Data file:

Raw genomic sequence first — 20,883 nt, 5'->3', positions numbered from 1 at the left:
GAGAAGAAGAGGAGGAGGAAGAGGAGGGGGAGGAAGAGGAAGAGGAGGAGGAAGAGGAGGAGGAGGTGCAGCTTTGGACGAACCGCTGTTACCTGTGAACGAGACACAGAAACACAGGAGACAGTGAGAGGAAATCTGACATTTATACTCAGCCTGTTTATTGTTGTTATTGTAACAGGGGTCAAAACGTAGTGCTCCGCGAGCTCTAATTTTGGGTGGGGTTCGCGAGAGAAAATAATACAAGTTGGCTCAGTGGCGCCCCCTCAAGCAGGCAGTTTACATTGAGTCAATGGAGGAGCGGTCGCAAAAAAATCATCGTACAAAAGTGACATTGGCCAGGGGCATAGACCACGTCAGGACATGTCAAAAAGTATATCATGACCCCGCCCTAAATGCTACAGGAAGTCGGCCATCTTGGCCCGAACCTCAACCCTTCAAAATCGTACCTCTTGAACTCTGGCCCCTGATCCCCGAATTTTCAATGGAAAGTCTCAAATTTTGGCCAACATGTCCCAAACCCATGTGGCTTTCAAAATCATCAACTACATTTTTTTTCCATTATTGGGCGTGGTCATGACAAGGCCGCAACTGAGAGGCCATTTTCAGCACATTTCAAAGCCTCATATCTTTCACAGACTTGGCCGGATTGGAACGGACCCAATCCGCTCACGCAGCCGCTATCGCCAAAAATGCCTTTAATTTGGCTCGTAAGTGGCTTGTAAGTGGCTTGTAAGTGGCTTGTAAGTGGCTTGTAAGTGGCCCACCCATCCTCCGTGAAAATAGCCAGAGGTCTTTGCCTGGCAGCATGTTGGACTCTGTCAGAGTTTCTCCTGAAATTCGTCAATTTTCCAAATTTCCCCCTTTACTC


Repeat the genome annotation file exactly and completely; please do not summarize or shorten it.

Raw genomic sequence first — 20,883 nt, 5'->3', positions numbered from 1 at the left:
GAGAAGAAGAGGAGGAGGAAGAGGAGGGGGAGGAAGAGGAAGAGGAGGAGGAAGAGGAGGAGGAGGTGCAGCTTTGGACGAACCGCTGTTACCTGTGAACGAGACACAGAAACACAGGAGACAGTGAGAGGAAATCTGACATTTATACTCAGCCTGTTTATTGTTGTTATTGTAACAGGGGTCAAAACGTAGTGCTCCGCGAGCTCTAATTTTGGGTGGGGTTCGCGAGAGAAAATAATACAAGTTGGCTCAGTGGCGCCCCCTCAAGCAGGCAGTTTACATTGAGTCAATGGAGGAGCGGTCGCAAAAAAATCATCGTACAAAAGTGACATTGGCCAGGGGCATAGACCACGTCAGGACATGTCAAAAAGTATATCATGACCCCGCCCTAAATGCTACAGGAAGTCGGCCATCTTGGCCCGAACCTCAACCCTTCAAAATCGTACCTCTTGAACTCTGGCCCCTGATCCCCGAATTTTCAATGGAAAGTCTCAAATTTTGGCCAACATGTCCCAAACCCATGTGGCTTTCAAAATCATCAACTACATTTTTTTTCCATTATTGGGCGTGGTCATGACAAGGCCGCAACTGAGAGGCCATTTTCAGCACATTTCAAAGCCTCATATCTTTCACAGACTTGGCCGGATTGGAACGGACCCAATCCGCTCACGCAGCCGCTATCGCCAAAAATGCCTTTAATTTGGCTCGTAAGTGGCTTGTAAGTGGCTTGTAAGTGGCTTGTAAGTGGCTTGTAAGTGGCCCACCCATCCTCCGTGAAAATAGCCAGAGGTCTTTGCCTGGCAGCATGTTGGACTCTGTCAGAGTTTCTCCTGAAATTCGTCAATTTTCCAAATTTCCCCCTTTACTC